1 | initial version |

I am not sure i understand your question. Given a list `mydata`

of pairs `(point, value)`

, you want to find a polynomial `P`

with integer coefficients such that `P(point) == value`

for each element of `mydata`

?

If this is your question, you can do it with polynomials with coefficients on `RationalField`

:

```
sage: mydata = [(0,0),(2,1),(4,6)]
sage: R = PolynomialRing(QQ, 'x')
sage: P = R.lagrange_polynomial(mydata); P
1/2*x^2 - 1/2*x
```

This will not work if you replace `QQ`

by `ZZ`

, because Lagrange interpolation needs to make divisions. Note also that it is not sufficient to require that the pairs `(point, value)`

are integers to ensure that `P`

will have integer coefficients. For example, there is no polynomial $P$ with integer coefficients such that $P(0) = 0$ and $P(2) = 1$.

Now, if you want to *approximate* (not interpolate) you data with polynomials, you need to be more precise about the measure of the quality of the approximation. For example, if you are looking for a leas square approximation, you can hage a look at polyfit (but the coefficients will be floating points).

2 | No.2 Revision |

I am not sure i understand your question. Given a list `mydata`

of pairs `(point, value)`

, you want to find a polynomial `P`

with integer coefficients such that `P(point) == value`

for each element of `mydata`

?

If this is your question, you can do it with polynomials with coefficients on `RationalField`

:

```
sage: mydata = [(0,0),(2,1),(4,6)]
sage: R = PolynomialRing(QQ, 'x')
sage: P = R.lagrange_polynomial(mydata); P
1/2*x^2 - 1/2*x
```

This will not work if you replace `QQ`

by `ZZ`

, because Lagrange interpolation needs to make divisions. Note also that it is not sufficient to require that the pairs `(point, value)`

are integers to ensure that `P`

will have integer coefficients. For example, there is no polynomial $P$ with integer coefficients such that $P(0) = 0$ and $P(2) = ~~1$.~~1$ (the first condition implies that the variable $X$ divides $P$, which implies that $P(2)$ is even).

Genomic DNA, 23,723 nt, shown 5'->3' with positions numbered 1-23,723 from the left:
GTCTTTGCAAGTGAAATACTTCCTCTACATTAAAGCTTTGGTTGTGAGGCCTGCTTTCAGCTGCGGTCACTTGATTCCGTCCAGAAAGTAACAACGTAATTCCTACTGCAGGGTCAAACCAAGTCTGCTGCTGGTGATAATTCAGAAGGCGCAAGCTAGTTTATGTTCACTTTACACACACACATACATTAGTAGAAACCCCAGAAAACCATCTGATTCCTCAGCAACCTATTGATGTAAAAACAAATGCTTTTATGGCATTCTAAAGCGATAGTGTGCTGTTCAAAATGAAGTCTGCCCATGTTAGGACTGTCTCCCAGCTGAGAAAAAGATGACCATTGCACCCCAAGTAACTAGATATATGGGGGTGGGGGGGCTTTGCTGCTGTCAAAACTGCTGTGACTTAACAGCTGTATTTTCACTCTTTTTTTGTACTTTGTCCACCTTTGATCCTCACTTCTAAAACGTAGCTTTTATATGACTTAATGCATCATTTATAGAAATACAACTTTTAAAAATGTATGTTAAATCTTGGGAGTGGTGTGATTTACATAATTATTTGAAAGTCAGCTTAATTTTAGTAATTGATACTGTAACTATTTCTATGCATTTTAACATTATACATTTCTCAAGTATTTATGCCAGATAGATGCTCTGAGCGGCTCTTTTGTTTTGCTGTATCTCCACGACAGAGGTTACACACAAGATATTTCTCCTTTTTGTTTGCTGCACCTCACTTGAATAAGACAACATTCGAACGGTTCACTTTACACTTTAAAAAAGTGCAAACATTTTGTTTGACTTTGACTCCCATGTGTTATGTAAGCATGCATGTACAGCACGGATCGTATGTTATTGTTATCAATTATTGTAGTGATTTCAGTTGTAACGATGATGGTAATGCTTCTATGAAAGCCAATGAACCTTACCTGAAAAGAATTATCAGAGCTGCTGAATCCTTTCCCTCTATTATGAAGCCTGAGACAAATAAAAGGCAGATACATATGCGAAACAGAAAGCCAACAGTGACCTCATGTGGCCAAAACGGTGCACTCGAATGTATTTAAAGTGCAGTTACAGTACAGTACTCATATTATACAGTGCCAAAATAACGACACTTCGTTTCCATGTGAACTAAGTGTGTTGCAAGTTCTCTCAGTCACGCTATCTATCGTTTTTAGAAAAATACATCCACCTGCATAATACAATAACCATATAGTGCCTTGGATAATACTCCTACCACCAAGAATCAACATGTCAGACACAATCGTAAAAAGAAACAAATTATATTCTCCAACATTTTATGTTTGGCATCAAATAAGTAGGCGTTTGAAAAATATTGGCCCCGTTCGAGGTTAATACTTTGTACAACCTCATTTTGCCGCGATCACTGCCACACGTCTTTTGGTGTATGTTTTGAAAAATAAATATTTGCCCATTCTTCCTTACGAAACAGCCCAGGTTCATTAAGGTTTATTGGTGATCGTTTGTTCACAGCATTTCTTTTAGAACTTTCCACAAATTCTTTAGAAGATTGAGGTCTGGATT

Now, if you want to *approximate* (not interpolate) you data with polynomials, you need to be more precise about the measure of the quality of the approximation. For example, if you are looking for a leas square approximation, you can hage a look at polyfit (but the coefficients will be floating points).

3 | No.3 Revision |

I am not sure i understand your question. Given a list `mydata`

of pairs `(point, value)`

, you want to find a polynomial `P`

with integer coefficients such that `P(point) == value`

for each element of `mydata`

?

If this is your question, you can do it with polynomials with coefficients on `RationalField`

:

```
sage: mydata = [(0,0),(2,1),(4,6)]
sage: R = PolynomialRing(QQ, 'x')
sage: P = R.lagrange_polynomial(mydata); P
1/2*x^2 - 1/2*x
```

This will not work if you replace `QQ`

by `ZZ`

, because Lagrange interpolation needs to make divisions. Note also that it is not sufficient to require that the pairs `(point, value)`

are integers to ensure that `P`

will have integer coefficients. For example, there is no polynomial $P$ with integer coefficients such that $P(0) = 0$ and $P(2) = 1$ ~~(the ~~(otherwise the first condition implies that the variable $X$ divides $P$, which implies that $P(2)$ is even).

Now, if you want to *approximate* (not interpolate) you data with polynomials, you need to be more precise about the measure of the quality of the approximation. For example, if you are looking for a leas square approximation, you can hage a look at polyfit (but the coefficients will be floating points).

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